Schools and Education

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Suggested itinarary for schools and educational groups.


Start your day with a visit to Canterbury’s most important centrepiece; the Cathedral, a World Heritage Site and one of the world’s most important pilgrimage centres. The Cathedral dates back to 597AD when St Augustine became the first Archbishop establishing his seat in Canterbury. You will see where its most famous Archbishop Thomas Becket was murdered in 1170 and view the numerous tombs and monuments including those of Edward the Black Prince and King Henry IV. Marvel at one of the cathedral’s greatest glories; the stained glass collection which dates back to the 12th and 13th century, depicting miracles, royal connections and biblical stories and regarded as the finest in the country. The Cathedral offers a wide range of facilities to ensure that you enjoy and benefit from your stay there. You have the possibility to do an audio-tour (available in 7 languages) or walk around with a guidebook. Alternatively you can book a guided tour which takes approximately 90 minutes.
Canterbury Cathedral

Canterbury Cathedral

Motherchurch of the Anglican Communion, seat of the Archbishop. Stunning stained glass. Eleventh Century Crypt, Twelfth Century Quire, Fourteenth Century Nave.


For parties with packed lunches there are outdoor areas within the Cathedral precinct to sit. Alternatively students can relax in one of two gardens in the City: Westgate Gardens or Dane John Gardens.
Westgate Gardens

Westgate Gardens

The Westgate Gardens can be found close to the City centre, just next to the West Gate Tower. The eleven acres of public gardens provide an ideal setting for a gentle stroll along the banks of the River Stour.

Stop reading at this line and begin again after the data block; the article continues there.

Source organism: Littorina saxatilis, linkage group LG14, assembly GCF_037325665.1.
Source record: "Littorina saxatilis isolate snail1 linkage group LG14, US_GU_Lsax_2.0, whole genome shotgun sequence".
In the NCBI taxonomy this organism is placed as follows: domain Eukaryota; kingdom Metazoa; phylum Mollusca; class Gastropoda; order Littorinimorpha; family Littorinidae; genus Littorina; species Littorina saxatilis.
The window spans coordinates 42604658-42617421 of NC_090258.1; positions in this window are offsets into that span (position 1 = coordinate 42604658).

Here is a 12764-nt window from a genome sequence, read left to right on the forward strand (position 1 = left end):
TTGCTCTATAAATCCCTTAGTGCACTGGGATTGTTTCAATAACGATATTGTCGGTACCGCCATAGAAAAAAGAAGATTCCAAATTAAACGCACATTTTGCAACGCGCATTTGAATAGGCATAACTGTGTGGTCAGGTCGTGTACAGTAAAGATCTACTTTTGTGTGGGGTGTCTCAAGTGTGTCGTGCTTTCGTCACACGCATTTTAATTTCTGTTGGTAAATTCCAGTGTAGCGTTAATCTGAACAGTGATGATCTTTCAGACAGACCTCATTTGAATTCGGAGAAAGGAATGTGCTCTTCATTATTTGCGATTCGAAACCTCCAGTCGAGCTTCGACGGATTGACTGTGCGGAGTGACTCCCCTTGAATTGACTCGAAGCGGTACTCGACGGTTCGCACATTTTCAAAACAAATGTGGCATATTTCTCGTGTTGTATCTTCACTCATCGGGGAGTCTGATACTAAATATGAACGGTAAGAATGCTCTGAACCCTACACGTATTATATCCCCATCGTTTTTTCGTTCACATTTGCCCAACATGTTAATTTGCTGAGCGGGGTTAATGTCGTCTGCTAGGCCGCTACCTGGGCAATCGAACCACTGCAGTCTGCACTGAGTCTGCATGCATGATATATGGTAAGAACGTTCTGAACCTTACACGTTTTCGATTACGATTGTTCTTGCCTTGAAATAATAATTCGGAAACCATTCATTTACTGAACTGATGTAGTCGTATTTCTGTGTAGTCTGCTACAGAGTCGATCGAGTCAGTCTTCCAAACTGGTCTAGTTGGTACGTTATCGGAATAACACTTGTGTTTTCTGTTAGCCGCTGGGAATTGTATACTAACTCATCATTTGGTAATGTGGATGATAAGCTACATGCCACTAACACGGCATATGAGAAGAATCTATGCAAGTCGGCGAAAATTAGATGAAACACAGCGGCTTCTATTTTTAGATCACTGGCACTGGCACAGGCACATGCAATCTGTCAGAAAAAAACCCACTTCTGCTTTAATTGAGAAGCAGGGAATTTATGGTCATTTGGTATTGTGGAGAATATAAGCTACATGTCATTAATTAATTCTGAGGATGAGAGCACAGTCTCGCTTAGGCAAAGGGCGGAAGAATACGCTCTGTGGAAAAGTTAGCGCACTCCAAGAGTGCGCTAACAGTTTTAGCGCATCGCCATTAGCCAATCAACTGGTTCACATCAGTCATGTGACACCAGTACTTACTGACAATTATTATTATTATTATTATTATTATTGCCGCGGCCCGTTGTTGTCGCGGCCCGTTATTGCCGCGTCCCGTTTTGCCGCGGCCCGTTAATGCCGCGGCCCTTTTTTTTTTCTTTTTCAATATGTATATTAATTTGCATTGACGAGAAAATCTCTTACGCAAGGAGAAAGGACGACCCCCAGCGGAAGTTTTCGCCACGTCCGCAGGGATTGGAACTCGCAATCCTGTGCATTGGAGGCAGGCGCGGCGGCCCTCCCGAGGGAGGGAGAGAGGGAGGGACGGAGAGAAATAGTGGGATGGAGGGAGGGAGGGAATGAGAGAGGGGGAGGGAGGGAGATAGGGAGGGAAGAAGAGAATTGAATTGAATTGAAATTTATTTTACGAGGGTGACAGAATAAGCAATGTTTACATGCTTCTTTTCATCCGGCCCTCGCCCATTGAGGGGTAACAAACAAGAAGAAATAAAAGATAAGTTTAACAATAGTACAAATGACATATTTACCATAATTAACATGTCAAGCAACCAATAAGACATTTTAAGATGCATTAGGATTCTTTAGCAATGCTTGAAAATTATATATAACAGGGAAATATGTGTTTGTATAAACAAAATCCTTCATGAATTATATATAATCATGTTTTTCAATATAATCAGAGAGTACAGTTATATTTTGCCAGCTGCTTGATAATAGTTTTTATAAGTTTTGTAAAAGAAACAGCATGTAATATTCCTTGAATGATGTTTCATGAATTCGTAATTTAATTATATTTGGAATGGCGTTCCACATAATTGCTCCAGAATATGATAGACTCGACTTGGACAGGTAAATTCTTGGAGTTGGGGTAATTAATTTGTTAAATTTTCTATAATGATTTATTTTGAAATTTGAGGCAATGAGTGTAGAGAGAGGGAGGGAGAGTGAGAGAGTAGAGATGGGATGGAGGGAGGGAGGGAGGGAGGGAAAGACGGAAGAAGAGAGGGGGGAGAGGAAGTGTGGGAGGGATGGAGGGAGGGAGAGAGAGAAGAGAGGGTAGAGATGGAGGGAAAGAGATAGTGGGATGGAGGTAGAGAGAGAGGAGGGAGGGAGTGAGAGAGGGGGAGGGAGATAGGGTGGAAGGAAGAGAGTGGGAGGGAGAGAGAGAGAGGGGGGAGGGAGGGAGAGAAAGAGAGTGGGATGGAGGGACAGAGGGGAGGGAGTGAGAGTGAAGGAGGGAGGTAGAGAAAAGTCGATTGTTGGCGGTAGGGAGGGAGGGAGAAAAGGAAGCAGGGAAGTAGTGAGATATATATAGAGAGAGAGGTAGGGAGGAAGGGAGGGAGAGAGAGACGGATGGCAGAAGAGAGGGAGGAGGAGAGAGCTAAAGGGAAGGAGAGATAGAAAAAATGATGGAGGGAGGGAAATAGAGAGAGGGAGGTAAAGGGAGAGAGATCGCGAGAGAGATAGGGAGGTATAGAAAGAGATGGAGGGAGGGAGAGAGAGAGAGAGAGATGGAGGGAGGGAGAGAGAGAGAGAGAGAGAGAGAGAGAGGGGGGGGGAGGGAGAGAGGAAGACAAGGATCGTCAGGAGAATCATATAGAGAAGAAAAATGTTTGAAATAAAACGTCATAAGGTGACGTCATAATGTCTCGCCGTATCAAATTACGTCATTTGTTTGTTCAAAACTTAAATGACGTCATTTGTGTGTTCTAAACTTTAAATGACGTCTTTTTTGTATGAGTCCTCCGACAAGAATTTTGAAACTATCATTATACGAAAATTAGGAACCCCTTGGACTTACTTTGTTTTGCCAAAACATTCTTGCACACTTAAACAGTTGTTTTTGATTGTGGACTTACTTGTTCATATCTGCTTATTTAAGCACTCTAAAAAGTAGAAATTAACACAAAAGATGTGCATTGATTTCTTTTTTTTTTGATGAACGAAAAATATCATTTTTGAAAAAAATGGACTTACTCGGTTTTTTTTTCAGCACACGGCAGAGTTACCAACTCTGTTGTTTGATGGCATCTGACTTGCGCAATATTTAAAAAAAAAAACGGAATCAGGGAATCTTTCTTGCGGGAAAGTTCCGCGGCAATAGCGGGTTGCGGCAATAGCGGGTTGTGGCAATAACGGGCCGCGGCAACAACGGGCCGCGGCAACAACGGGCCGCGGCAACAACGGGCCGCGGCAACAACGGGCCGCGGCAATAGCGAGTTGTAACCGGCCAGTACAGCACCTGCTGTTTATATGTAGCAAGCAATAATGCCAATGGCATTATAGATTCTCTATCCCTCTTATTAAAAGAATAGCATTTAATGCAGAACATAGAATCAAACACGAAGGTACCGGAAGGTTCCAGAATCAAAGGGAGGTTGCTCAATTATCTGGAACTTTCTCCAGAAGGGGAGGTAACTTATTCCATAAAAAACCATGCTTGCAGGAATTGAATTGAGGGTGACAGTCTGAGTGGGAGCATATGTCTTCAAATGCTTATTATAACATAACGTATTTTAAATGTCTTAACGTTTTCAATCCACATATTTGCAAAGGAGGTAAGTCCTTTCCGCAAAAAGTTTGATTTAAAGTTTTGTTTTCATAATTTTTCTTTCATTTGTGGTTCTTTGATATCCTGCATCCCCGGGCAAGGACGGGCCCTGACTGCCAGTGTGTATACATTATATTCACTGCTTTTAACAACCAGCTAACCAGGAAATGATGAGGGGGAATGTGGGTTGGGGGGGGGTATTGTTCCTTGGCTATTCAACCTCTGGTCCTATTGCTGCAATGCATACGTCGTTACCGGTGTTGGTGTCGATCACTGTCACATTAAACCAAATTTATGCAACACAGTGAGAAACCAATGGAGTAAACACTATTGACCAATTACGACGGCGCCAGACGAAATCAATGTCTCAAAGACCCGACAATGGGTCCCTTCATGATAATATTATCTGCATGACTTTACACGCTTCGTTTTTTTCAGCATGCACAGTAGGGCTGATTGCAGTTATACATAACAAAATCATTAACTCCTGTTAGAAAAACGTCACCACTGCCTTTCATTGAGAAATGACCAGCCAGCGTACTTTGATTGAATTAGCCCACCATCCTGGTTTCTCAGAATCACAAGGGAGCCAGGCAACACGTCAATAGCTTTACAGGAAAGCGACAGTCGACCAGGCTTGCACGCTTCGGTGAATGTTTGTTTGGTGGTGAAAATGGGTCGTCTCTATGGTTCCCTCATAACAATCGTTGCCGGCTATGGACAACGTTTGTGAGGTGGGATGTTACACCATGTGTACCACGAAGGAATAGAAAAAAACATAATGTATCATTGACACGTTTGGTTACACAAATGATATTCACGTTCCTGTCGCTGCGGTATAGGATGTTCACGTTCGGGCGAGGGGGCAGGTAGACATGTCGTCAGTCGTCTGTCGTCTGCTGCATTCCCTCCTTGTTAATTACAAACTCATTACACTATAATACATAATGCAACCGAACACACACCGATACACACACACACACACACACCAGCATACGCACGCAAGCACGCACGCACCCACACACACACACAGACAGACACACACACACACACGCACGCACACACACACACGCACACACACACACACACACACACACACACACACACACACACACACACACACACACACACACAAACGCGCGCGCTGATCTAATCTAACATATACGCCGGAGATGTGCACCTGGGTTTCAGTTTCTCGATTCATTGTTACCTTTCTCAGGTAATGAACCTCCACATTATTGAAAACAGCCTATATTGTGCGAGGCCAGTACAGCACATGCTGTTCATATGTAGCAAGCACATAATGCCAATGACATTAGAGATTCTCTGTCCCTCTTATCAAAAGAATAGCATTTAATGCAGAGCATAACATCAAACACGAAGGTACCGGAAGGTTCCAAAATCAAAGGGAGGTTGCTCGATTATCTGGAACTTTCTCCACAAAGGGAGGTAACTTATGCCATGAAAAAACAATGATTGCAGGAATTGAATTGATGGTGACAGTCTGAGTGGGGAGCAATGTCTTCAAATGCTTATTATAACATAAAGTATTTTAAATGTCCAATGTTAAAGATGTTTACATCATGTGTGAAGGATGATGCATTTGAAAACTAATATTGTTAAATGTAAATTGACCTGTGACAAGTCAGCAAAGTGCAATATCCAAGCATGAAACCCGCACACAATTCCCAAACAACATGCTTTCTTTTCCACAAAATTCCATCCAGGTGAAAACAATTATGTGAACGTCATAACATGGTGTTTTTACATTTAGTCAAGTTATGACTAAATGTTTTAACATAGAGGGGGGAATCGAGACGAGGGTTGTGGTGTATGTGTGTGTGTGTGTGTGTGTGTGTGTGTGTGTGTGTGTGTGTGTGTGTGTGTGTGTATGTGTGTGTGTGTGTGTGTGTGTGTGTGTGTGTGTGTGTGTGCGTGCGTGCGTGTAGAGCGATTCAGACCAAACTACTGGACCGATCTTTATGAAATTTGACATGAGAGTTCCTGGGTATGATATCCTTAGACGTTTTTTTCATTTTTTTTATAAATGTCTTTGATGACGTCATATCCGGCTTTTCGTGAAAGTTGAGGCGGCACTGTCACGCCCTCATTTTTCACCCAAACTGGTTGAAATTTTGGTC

Dane John Gardens, fountain

Dane John Gardens

Canterbury's most popular park has been transformed into attractive gardens with monuments and memorials, a central fountain, a tearoom and children's maze.


Experience the sights, sounds and smells of medieval England as you step into the world described by Geoffrey Chaucer in his stories about the colourful band of Pilgrims on their journey from London to Canterbury. Along the way you'll hear stories of love, romance, jealousy and trickery in this entertaining re-creation of life in medieval England. Audio guides for adults and children are provided as part of the tour. Allow 45 minutes. Itinerary and time allowing you may wish to include a visit to The Roman Museum or the Museum of Canterbury. The Roman museum takes you underground to the level of the buried Roman town of Durovernum Cantiacorum, which flourished for almost 400 years where Canterbury stands today. See the remains of a Roman house with its mosaic floor as well as other archaeological finds and authentic reconstructions. Allow 60 minutes. The Museum of Canterbury has a display of exhibits from pre-Roman to the present and also houses the Rupert Bear Museum. Learn more about bygone times in the new education wing, featuring the 1900s house Victorian collection. You will also have the opportunity to view the Royal Museum and Art Gallery displays and collections while their current home undergoes major refurbishment. Allow 90 minutes.
The Canterbury Tales visitor attraction Canterbury

Canterbury Tales

Step into medieval Canterbury and accompany Geoffrey Chaucer and his colourful characters on their magical pilgrimage from London to Canterbury.
Canterbury Heritage Museum, logo

Canterbury Heritage Museum

Discover Canterbury's history, from millions of years ago to the present, explored through interactive displays in an amazing medieval building.
Canterbury Roman Museum, logo

Canterbury Roman Museum

The Canterbury Roman Museum is underground at the level of the Roman town. It's an exciting mix of excavated real objects: authentic reconstructions; and preserved remains of a Roman town house with its famous mosaics.

Details of Westgate GardensWestgate Gardens

The Westgate Gardens can be found close to the City centre, just next to the West Gate Tower.